Among the most used simple machines is the lever, since it allows to transmit force and displacement in an easier way and without making too much physical effort. This is why it is worth knowing in depth the types of levers and their uses in everyday life.
To easily understand what a lever is, you have to think of it as a rigid bar that moves on a fulcrum called the fulcrum, with the aim of amplifying the mechanical force applied to an object. It also serves to increase the distance traveled, thus facilitating different activities at the domestic and industrial level.
We say that we are facing a lever when the mechanism in question has 3 forces: The first is the support force or fulcrum that we have mentioned above, the second is the resistance or load and third is the power or effort that we have to apply to balance the load.
Archimedes defined the law of the lever in this way; the power (P) multiplied by its distance from the fulcrum (dP) is equal to the resistance (R) times its distance from the fulcrum (dR). The formula would be as follows: P x dP = R x dR. This means that if there is a greater distance between the fulcrum and the fulcrum when applying power, then we will have more advantage against resistance. This principle has been used for thousands of years to move heavy objects from one place to another, but there are several versions depending on the position of the power, the resistance and the fulcrum on each machine. For this reason, it is good to mention some examples of levers according to their type.
First class lever
The first degree lever is the easiest to understand, since it has the fulcrum in the center, between power and resistance, as if it were a balance, which means that to keep the load in balance, there would be You have to apply the same weight to the stem as there is to the resistance.
Among the first-class levers that we use the most in daily life are scissors. In this case, the power would be in the clamping rings, where we insert the fingers to exert pressure, the fulcrum would be the screw that is right in the center, while the resistance would be in the blades.
Second class lever
The second degree levers have the peculiarity that their fulcrum is at one end of the machine, while the power is at the other end, leaving the resistance or load in the center. One of the characteristics of these levers is that they require less effort to balance the resistance.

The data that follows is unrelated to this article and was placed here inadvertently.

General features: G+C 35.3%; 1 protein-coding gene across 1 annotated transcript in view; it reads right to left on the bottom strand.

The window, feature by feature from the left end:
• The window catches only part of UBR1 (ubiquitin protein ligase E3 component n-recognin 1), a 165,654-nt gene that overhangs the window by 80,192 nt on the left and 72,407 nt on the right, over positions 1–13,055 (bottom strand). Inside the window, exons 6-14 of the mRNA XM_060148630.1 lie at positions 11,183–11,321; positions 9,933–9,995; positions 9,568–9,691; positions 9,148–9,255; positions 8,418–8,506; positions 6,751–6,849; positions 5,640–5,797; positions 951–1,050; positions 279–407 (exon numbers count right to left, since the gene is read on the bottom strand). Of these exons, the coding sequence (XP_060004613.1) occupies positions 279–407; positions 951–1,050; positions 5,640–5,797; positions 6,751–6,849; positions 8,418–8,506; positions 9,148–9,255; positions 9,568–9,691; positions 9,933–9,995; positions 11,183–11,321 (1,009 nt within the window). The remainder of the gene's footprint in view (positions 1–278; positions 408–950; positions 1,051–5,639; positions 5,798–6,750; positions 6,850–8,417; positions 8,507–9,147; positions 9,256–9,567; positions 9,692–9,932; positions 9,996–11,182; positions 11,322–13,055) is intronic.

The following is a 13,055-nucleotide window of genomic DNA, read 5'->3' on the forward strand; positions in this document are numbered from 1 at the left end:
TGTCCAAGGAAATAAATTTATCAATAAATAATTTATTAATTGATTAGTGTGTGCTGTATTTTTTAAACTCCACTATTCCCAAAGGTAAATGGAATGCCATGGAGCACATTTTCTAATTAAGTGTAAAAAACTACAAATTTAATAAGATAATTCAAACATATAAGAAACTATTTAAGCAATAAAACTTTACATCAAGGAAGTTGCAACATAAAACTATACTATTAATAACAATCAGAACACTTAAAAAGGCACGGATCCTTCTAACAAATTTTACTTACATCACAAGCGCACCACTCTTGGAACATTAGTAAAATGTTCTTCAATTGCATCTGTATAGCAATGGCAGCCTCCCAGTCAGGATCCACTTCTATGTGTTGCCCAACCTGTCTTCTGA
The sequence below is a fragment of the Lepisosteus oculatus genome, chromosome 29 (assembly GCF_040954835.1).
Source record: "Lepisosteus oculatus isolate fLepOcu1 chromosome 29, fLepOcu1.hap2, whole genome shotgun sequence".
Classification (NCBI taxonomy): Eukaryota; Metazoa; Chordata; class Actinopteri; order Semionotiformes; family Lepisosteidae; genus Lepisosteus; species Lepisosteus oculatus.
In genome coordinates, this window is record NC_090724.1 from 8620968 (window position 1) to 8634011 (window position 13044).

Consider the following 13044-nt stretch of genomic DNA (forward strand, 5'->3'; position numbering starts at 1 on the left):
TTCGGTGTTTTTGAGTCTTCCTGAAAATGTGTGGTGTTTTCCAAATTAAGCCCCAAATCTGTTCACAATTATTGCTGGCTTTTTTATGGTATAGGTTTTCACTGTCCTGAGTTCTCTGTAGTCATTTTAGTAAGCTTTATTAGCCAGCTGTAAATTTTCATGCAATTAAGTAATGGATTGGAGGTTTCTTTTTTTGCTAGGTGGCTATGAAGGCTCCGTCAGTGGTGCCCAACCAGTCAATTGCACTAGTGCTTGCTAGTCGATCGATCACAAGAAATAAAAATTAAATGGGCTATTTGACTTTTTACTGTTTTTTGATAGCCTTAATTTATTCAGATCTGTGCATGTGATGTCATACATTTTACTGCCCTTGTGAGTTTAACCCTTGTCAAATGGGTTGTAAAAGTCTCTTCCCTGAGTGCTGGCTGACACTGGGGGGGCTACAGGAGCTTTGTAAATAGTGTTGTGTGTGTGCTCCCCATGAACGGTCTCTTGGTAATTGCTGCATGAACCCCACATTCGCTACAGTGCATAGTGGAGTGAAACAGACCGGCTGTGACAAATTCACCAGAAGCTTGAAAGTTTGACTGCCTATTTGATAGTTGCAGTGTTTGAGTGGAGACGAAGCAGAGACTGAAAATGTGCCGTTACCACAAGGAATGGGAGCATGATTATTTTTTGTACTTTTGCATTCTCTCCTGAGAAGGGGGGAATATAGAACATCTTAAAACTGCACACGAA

The wheelbarrows that are used in the garden and in construction are a clear example of a second degree lever, since the fulcrum is on the wheel and the power is exerted on the handles, leaving the resistance in the load carrier, that is to say , in the center of the tool. In this case, there is very little physical effort that must be made to keep the load in balance, but the higher the weight, the speed of transfer decreases.
3rd class lever
The third-degree lever has the resistance at one end and the fulcrum at the other end, therefore, the power is applied in the center of the system. This is the case with the fishing rod; the resistance is exerted by the fish that we have caught, the point of support is in the handle that we hold with one of the hands, while the power is applied towards the center of the rod with the other hand, in order to remove the fish. of the water.
The tweezers are also third-class levers, since the fulcrum is at the vertex where the two pieces meet, the resistance is at the tips with which we hold the object and the power must be applied in the center of the tweezers. This type of lever is very present in everyday life, in objects as common as a broom or a hockey stick.
History of the lever
The lever has been part of human daily life since prehistoric times. According to data collected by historians, in the year 3,000 BC. C. the levers were used in Mesopotamia to build cigoñales, machines used to extract water from rivers and reservoirs in order to supply a family or community.
One of the greatest Greek mathematicians, Papo of Alexandria, mentions the lever in a manuscript of the year 340. In this collection of 8 volumes the phrase attributed to the Greek engineer and physicist Archimedes is recorded, where he says, “give me a point of I will support and I will move the world ”, alluding to the great power that a lever could have if a sufficiently robust fulcrum were used.
The Greek historian Plutarch wrote in his book Parallel Lives that in a letter written by Archimedes to Hiero, the physicist explains to the king that he could move the planet and the monarch was so amazed that he asked for a demonstration. In this way, they carried out an experiment in which a ship of Hieron’s army, which had full holds and was in a dock, was loaded with numerous passengers and Archimedes, seated at a certain distance, managed to lift the ship out of the water without greater effort, using only a lever system.
As we can see, the lever is not only a machine that allows increasing mechanical strength, but it also has a very interesting history, and even today we use it in its different variants to perform tasks of different levels of complexity.